GIA will move its next Jewelry Design class from New York to California

The recent events in New York have forced the Gemological Institute of America (GIA) to move one of its Jewelry Design classes, originally slated to begin in midtown Manhattan earlier this month, to its world headquarters in Carlsbad, California. The Institute is offering $1,000 grants to those who enroll in the class before Monday, October 1.

The change of venue comes as a result of the terrorist acts that took place in New York on September 11, GIA officials say. Due to disruption in faculty scheduling at the Institute’s East Coast learning facility, the class now begins Monday, October 1-and continues for 7 weeks-at GIA’s Robert Mouawad Campus.

Recognizing the potential inconvenience caused by the sudden change of venue, GIA is offering an automatic educational grant of $1,000 to students who enroll in the Institute’s Jewelry Design class before October 1. The grant will be applied toward payment of the Institute’s standard tuition fee of $3,595-requiring students to pay a total of only $2,595.

“GIA wants to do everything it can to make sure the lives of our students get back to normal as quickly as possible,” said GIA vice president of education, Brook Ellis. “The attack on America that occurred earlier this month triggered disruption in almost everybody’s lives-including regularly scheduled operations at GIA’s New York City campus. We hope that moving our Jewelry Design class to Carlsbad-as opposed to canceling it altogether-and providing these grants, will help students continue toward a career in the jewelry industry.”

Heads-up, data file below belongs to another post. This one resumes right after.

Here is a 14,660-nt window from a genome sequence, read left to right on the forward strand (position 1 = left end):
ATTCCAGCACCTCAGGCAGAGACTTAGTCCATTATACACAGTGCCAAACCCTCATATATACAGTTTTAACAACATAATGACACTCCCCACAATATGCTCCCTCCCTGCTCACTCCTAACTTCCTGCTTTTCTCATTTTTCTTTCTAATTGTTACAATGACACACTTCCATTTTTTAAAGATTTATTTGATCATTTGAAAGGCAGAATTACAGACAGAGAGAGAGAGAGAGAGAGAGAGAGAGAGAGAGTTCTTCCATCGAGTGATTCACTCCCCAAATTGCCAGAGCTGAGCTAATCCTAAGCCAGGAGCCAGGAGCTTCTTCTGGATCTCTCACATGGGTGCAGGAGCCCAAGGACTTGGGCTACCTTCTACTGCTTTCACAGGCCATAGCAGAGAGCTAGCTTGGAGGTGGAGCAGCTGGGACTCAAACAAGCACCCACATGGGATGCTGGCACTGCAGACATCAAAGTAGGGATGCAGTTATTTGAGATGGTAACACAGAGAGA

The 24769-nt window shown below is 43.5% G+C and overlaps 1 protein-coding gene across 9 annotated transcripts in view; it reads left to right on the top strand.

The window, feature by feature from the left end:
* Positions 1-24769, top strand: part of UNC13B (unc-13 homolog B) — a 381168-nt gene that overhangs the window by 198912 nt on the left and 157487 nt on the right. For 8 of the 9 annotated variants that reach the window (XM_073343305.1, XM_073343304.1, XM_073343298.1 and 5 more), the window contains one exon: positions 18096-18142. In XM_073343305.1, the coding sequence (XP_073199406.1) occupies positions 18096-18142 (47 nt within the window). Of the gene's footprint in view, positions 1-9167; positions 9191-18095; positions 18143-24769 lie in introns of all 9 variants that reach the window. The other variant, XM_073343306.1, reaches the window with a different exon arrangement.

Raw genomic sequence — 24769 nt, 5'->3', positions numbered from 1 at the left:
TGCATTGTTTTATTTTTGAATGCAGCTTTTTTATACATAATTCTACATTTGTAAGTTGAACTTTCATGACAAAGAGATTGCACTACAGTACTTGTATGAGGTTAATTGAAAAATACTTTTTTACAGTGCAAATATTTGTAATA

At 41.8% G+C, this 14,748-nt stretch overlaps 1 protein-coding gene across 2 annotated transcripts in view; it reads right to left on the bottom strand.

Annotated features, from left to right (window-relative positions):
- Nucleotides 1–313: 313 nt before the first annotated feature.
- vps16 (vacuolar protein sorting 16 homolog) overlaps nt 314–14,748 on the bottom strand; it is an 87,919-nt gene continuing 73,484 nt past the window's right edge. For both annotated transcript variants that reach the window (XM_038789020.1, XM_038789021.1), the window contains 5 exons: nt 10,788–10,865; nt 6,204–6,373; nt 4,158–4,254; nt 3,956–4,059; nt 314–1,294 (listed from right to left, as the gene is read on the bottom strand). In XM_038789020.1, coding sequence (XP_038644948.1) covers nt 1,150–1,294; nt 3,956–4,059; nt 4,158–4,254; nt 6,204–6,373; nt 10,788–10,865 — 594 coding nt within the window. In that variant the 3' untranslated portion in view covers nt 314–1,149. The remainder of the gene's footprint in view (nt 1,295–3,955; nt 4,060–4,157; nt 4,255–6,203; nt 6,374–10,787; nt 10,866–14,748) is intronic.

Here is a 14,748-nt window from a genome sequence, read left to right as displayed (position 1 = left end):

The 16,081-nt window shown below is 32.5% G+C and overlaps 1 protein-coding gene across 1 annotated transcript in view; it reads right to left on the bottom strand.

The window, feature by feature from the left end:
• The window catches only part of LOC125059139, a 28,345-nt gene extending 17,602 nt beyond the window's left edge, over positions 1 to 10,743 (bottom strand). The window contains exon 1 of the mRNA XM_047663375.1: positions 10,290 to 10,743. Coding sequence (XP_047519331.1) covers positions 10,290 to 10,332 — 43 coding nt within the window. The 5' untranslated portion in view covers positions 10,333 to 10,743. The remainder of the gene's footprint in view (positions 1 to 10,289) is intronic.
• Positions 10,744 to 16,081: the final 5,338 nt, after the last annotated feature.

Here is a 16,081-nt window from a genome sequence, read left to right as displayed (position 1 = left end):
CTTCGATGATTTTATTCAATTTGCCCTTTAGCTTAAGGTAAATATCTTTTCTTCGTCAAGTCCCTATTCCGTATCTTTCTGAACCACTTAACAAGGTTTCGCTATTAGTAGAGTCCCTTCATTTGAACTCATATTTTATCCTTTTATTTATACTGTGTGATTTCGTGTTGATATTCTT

GIA’s Jewelry Design class teaches people how to create jewelry for beauty and problem-free manufacturing. Students practice drawing and painting techniques that effectively communicate their design ideas to clients. Regularly scheduled classes are now full through the end of 2001-making the 11-hour addition of this extra class a welcome surprise for those who are able to act quickly, GIA officials say.

Enrollments are being accepted now by telephone. Call 1-800-421-7250, ext. 4001.